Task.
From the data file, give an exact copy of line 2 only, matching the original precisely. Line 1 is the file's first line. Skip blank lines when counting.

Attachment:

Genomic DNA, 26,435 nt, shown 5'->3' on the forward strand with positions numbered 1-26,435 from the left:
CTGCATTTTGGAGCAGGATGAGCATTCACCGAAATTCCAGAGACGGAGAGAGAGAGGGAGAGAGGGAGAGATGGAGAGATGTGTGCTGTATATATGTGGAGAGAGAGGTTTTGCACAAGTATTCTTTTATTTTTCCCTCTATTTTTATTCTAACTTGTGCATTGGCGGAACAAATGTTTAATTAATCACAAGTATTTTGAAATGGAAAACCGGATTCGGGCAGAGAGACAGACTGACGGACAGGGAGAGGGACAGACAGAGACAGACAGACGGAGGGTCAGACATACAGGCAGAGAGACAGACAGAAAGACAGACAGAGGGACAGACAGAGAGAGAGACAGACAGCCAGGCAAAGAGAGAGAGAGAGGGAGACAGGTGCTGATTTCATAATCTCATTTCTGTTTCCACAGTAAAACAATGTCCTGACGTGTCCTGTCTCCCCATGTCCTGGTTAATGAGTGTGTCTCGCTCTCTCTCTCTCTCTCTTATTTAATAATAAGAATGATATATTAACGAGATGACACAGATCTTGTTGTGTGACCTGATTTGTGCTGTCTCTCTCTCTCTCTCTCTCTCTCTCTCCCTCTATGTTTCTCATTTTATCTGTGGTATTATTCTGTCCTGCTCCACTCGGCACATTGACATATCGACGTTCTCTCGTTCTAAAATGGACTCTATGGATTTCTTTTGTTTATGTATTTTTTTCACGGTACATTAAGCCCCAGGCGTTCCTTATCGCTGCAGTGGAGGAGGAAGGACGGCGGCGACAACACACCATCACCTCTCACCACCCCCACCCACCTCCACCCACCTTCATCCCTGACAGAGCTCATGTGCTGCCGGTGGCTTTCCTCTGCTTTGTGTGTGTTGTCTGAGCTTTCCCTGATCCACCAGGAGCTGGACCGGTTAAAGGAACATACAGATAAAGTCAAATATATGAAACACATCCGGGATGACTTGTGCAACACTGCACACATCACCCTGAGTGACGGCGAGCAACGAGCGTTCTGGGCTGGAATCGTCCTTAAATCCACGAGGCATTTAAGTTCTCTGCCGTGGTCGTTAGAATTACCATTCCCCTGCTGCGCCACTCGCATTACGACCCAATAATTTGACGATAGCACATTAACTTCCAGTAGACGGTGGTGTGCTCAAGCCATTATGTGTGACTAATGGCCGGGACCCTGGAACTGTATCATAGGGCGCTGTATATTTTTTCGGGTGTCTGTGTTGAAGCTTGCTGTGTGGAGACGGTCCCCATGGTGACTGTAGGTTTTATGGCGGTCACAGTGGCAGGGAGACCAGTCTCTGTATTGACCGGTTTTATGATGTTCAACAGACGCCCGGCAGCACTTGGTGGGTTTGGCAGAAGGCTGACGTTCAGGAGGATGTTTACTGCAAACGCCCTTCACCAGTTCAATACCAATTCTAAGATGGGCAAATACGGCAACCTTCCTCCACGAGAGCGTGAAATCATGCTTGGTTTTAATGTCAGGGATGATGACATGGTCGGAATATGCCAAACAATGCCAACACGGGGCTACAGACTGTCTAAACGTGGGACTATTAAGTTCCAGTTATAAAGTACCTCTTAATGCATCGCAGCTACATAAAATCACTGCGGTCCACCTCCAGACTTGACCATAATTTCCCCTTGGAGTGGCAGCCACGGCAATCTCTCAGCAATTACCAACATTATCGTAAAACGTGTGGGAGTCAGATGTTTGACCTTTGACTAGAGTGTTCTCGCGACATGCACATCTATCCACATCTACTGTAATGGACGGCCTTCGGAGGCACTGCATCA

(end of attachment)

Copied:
CTGCATTTTGGAGCAGGATGAGCATTCACCGAAATTCCAGAGACGGAGAGAGAGAGGGAGAGAGGGAGAGATGGAGAGATGTGTGCTGTATATATGTGGAGAGAGAGGTTTTGCACAAGTATTCTTTTATTTTTCCCTCTATTTTTATTCTAACTTGTGCATTGGCGGAACAAATGTTTAATTAATCACAAGTATTTTGAAATGGAAAACCGGATTCGGGCAGAGAGACAGACTGACGGACAGGGAGAGGGACAGACAGAGACAGACAGACGGAGGGTCAGACATACAGGCAGAGAGACAGACAGAAAGACAGACAGAGGGACAGACAGAGAGAGAGACAGACAGCCAGGCAAAGAGAGAGAGAGAGGGAGACAGGTGCTGATTTCATAATCTCATTTCTGTTTCCACAGTAAAACAATGTCCTGACGTGTCCTGTCTCCCCATGTCCTGGTTAATGAGTGTGTCTCGCTCTCTCTCTCTCTCTCTTATTTAATAATAAGAATGATATATTAACGAGATGACACAGATCTTGTTGTGTGACCTGATTTGTGCTGTCTCTCTCTCTCTCTCTCTCTCTCTCTCCCTCTATGTTTCTCATTTTATCTGTGGTATTATTCTGTCCTGCTCCACTCGGCACATTGACATATCGACGTTCTCTCGTTCTAAAATGGACTCTATGGATTTCTTTTGTTTATGTATTTTTTTCACGGTACATTAAGCCCCAGGCGTTCCTTATCGCTGCAGTGGAGGAGGAAGGACGGCGGCGACAACACACCATCACCTCTCACCACCCCCACCCACCTCCACCCACCTTCATCCCTGACAGAGCTCATGTGCTGCCGGTGGCTTTCCTCTGCTTTGTGTGTGTTGTCTGAGCTTTCCCTGATCCACCAGGAGCTGGACCGGTTAAAGGAACATACAGATAAAGTCAAATATATGAAACACATCCGGGATGACTTGTGCAACACTGCACACATCACCCTGAGTGACGGCGAGCAACGAGCGTTCTGGGCTGGAATCGTCCTTAAATCCACGAGGCATTTAAGTTCTCTGCCGTGGTCGTTAGAATTACCATTCCCCTGCTGCGCCACTCGCATTACGACCCAATAATTTGACGATAGCACATTAACTTCCAGTAGACGGTGGTGTGCTCAAGCCATTATGTGTGACTAATGGCCGGGACCCTGGAACTGTATCATAGGGCGCTGTATATTTTTTCGGGTGTCTGTGTTGAAGCTTGCTGTGTGGAGACGGTCCCCATGGTGACTGTAGGTTTTATGGCGGTCACAGTGGCAGGGAGACCAGTCTCTGTATTGACCGGTTTTATGATGTTCAACAGACGCCCGGCAGCACTTGGTGGGTTTGGCAGAAGGCTGACGTTCAGGAGGATGTTTACTGCAAACGCCCTTCACCAGTTCAATACCAATTCTAAGATGGGCAAATACGGCAACCTTCCTCCACGAGAGCGTGAAATCATGCTTGGTTTTAATGTCAGGGATGATGACATGGTCGGAATATGCCAAACAATGCCAACACGGGGCTACAGACTGTCTAAACGTGGGACTATTAAGTTCCAGTTATAAAGTACCTCTTAATGCATCGCAGCTACATAAAATCACTGCGGTCCACCTCCAGACTTGACCATAATTTCCCCTTGGAGTGGCAGCCACGGCAATCTCTCAGCAATTACCAACATTATCGTAAAACGTGTGGGAGTCAGATGTTTGACCTTTGACTAGAGTGTTCTCGCGACATGCACATCTATCCACATCTACTGTAATGGACGGCCTTCGGAGGCACTGCATCA